Jeff Rosen writes in the New Republic that if Obama wins, "Biden's instincts will help guide the selection of judges and the challenging task of reconstructing civil liberties after the assault of the last eight years." Even if one accepted Rosen's underlying ideological (and pro-Biden) premises--which I don't (isn't Biden the one who attacked Bork for not believing in unenumerated rights, and then attacked Thomas a few years later for exactly the opposite reason?)--this seems to be wishful thinking on Rosen's part. I'm happy to be corrected if I'm wrong, but the Vice-President has no obvious constitutional or political role to play in selecting judges, and I don't recall the Vice-President ever, in fact, playing a significant role (or any role) in selecting federal judges. It's not clear to me why Biden would be the first. Sure, he has tons of relevant experience, but it's not like Obama, a former law school lecturer, can't figure out how to run the judicial selection process without bringing his V.P in.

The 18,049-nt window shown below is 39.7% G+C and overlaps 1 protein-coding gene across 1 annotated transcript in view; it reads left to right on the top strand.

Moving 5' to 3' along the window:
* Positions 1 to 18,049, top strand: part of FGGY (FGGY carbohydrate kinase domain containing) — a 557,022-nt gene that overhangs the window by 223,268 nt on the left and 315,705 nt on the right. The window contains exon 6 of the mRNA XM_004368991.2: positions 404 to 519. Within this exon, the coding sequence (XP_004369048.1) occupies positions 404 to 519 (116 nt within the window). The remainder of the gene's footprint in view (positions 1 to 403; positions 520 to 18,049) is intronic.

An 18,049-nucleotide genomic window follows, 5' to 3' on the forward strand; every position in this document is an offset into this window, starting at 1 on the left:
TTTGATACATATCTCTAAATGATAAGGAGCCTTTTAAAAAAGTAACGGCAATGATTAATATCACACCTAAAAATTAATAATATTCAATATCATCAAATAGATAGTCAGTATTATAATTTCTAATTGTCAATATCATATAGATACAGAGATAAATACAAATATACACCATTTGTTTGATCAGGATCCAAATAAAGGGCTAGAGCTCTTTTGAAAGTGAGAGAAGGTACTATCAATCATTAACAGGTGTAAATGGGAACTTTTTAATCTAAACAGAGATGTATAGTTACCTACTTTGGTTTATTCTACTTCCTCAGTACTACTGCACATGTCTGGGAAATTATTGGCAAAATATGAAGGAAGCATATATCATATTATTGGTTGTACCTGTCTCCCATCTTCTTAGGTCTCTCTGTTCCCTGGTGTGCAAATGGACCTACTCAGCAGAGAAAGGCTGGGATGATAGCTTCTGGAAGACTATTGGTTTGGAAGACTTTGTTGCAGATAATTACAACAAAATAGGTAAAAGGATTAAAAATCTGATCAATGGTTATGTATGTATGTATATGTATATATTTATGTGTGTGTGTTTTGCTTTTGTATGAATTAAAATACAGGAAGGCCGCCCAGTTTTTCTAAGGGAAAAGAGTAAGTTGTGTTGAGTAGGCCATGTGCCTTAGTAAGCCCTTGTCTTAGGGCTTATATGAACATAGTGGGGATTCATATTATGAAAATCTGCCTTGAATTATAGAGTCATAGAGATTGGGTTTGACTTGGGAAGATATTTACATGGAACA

Hat tip: Instapundit.
UPDATE: Just to be clear, it's not completely outside the realm of possibility that Obama would give Biden some significant role in judicial selection. However, it would be against historical practice, and I haven't seen any evidence, including from Rosen, that Obama would in fact do so. Rosen may (or may not) be right that it would a good idea for Obama to consult Biden, but that's very different from suggesting that such consultation is a foregone conclusion.
FURTHER UPDATE: A reader points out that Dick Cheney was apparently intimately involved in choosing Chief Justice Rehnquist's successor.